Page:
Maryville Council

Maryville City Manager Greg McClain (left in dark clothing) speaks to council members Drew Miles, Tommy Hunt and Sarah Herron during a recent work session.

Maryville City Council for the second work session in as many months recently discussed how people are chosen for its more than 20 boards and whether those methods in some cases should change.

The topic first was raised in a regular council meeting in July when leaders voted on appointing six members to different long-standing boards.

Most of these were reappointments and Councilwoman Sarah Herron wanted to know if the city was making any moves to diversify these groups of leaders instead of simply reappointing the same people for new terms.

Some, in this way, have served on city-appointed board seats for decades.

That led to a discussion during the Aug. 20 work sessions when City Manager Greg McClain handed out a list of every board and all of its members as well as the methods by which Maryville fills its seats.

McClain explained during the Sept. 24 work session that, though the city receives a pool of candidates wanting to serve in board positions, city staff narrows that pool before they recommend a single person to council members and the mayor.

Many board members have served in positions for years — “You want to have somebody in there with experience,” McClain said — but each board is different and some, McClain said, have very specific, very experienced people on them as well as very specific selection methods.

For instance, Maryville City Council members are elected at large by citizens, as is the Maryville school board.

Others such as Maryville Planning Commission, Maryville Board of Zoning Appeals and the Maryville Housing Authority have roles appointed by the city mayor.

Still, other board members are up for appointment by the City Council as a whole.

Often the appointments come from a pool of people interested in serving on those boards. That pool is narrowed down by city staff and then members are recommended for appointment.

Council members then vote to confirm these appointments for terms usually ranging in length from three to six years.

Herron said she wanted more oversight in this process, and asked McClain if there was a way council members actually could be involved in selecting and narrowing that pool of appointment candidates.

McClain and other council members pushed against this notion during work session discussion, emphasizing that if council members were allowed to in any way influence the board member selection process, opinions might get involved.

"Your prerogative as a board is to say, 'You know, thanks but no thanks. We'd really rather see someone else,'" McClain told council members. That's currently how they could express dissatisfaction with appointments.

But Herron is suggesting going deeper into that process, working with boards to create the pool itself, and influencing the names ultimately selected by staff members.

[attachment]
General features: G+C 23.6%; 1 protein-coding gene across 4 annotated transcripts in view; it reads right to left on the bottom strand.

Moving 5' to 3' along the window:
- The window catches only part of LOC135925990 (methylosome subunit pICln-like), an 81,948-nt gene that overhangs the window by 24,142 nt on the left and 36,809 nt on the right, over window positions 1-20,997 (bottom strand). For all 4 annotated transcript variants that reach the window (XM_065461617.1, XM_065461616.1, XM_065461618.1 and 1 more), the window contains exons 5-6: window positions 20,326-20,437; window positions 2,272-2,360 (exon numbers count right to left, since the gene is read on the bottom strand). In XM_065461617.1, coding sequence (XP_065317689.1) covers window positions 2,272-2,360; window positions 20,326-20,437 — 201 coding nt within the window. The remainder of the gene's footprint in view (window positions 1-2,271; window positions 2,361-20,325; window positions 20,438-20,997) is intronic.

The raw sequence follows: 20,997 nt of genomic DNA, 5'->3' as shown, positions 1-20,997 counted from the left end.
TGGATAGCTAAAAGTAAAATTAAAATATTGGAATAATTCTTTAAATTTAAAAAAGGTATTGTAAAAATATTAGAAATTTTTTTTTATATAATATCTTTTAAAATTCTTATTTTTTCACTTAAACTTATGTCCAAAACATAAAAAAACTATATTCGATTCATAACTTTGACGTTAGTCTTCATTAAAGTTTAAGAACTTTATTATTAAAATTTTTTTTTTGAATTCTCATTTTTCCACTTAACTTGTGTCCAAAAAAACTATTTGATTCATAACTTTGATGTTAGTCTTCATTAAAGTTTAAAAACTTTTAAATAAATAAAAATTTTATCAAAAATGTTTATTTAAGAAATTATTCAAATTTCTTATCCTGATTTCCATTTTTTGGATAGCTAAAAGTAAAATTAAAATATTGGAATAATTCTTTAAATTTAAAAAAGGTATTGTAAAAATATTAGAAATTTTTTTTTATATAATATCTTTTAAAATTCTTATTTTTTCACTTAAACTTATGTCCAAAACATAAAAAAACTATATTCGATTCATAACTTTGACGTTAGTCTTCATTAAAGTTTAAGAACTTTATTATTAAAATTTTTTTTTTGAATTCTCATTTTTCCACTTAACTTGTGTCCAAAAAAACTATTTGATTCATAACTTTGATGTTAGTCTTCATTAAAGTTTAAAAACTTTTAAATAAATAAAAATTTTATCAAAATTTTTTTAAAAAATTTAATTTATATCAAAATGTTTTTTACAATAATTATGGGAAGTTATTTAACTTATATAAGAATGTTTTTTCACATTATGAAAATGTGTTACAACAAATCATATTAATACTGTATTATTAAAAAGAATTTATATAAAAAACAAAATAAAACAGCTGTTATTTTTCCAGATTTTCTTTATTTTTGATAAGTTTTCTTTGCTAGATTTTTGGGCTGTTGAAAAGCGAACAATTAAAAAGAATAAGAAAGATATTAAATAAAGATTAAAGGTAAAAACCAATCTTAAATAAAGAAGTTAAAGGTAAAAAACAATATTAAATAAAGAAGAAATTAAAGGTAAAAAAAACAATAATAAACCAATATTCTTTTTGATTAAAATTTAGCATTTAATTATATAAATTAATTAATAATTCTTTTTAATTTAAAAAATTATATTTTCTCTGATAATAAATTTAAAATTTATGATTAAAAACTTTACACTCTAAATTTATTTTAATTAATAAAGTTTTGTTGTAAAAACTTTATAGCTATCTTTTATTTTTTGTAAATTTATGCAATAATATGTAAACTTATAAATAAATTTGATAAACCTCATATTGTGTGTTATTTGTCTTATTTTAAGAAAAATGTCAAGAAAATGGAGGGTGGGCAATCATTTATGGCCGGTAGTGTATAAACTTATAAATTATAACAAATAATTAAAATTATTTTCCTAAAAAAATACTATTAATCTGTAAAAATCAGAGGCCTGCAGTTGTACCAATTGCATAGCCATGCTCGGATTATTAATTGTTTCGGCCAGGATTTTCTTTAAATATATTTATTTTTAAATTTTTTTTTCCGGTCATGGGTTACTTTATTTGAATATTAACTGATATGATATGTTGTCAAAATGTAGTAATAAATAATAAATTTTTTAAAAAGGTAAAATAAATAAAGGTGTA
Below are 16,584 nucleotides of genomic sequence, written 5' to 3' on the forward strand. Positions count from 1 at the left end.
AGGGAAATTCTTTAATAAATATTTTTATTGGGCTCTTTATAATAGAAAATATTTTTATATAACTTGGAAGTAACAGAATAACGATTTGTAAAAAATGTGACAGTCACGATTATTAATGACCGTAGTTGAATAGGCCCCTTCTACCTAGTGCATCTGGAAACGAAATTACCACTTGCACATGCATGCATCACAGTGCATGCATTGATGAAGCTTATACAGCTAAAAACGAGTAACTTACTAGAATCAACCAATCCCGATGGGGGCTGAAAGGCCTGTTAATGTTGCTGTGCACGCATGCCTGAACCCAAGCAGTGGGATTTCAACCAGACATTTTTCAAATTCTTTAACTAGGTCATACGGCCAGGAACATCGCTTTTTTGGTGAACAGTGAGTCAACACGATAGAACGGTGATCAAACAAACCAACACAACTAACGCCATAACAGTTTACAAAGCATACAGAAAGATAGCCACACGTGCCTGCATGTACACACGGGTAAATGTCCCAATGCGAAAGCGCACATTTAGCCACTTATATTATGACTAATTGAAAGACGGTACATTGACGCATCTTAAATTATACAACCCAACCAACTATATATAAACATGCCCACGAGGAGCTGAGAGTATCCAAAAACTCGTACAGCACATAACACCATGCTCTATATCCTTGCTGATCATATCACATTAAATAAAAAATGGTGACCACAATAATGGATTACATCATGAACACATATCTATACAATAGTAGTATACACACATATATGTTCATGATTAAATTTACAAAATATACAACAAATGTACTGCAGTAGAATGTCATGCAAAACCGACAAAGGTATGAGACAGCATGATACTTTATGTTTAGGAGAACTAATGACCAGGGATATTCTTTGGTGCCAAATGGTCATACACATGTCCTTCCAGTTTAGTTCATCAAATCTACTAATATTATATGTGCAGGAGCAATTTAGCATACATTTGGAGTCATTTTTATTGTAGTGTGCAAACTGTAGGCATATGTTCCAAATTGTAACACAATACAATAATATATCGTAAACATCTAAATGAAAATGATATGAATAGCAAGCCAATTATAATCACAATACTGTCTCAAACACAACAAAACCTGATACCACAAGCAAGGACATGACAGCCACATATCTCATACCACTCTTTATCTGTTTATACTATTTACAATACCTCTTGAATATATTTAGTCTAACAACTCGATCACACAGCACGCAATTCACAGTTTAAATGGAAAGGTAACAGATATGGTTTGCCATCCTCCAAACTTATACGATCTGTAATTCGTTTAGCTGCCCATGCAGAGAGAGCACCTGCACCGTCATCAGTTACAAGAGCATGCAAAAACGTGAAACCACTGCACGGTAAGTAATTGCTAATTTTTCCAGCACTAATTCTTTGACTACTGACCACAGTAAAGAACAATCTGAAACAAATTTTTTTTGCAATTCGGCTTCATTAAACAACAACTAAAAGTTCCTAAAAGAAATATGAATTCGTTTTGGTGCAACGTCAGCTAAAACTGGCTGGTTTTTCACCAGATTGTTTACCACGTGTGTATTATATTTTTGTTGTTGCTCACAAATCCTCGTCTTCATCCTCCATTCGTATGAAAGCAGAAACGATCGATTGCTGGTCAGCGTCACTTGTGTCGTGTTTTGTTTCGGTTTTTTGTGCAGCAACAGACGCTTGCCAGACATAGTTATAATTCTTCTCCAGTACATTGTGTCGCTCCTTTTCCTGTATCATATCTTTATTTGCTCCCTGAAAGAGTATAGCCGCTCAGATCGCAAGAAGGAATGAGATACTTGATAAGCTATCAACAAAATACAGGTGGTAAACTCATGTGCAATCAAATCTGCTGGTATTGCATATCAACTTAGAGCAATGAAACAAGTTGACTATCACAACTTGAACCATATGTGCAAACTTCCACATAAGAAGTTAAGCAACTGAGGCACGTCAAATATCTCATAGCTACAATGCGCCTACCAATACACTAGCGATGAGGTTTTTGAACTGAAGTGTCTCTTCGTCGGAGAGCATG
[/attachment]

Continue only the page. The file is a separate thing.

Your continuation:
"If we were to make some revision in how we do this, what would it look like?" McClain asked.

He suggested bringing a pool of candidates to the work sessions for discussion, letting council members discuss them before they were recommended. "What I don't want to do is take an opinion I might have and say it out loud and hurt our relationship with people," McClain said. "Instead, I would look to you guys individually and be honest about what I see going on."

Typically, he added, opinions about potential board members could be discussed both in one-on-one and public meetings.

"Then ... if three or more of you say 'no' they just have to go back and submit someone else," McClain said, adding, "This council may want to send a letter to each one of these boards describing expectations."

He added that sometimes boards don’t know what their bylaws are regarding appointments.

McClain said he recently was reading state law and one board's bylaws and found they didn't match up. He did not name the board he was referring to.

"One of the jobs that I have, and it's a very important job, is to appoint people to these boards and I'm concerned that I'm not doing a very good job at that if I don't understand why they were chosen, who they are, what their background is," Herron said during the work session.

She added it's important to have new people on boards, not just individuals who have served for decades, and honing the selection process might address that.

Herron emphasized that boards didn't have enough diversity and wanted to do her part to fix that.

Discussion on board member selection may continue in future work sessions, leaders agreed.

Maryville council members have appointed or reappointed nearly 10 people to separate boards since the beginning of July.

Follow @arjonesreports on Facebook and Twitter for more from city government reporter Andrew Jones.

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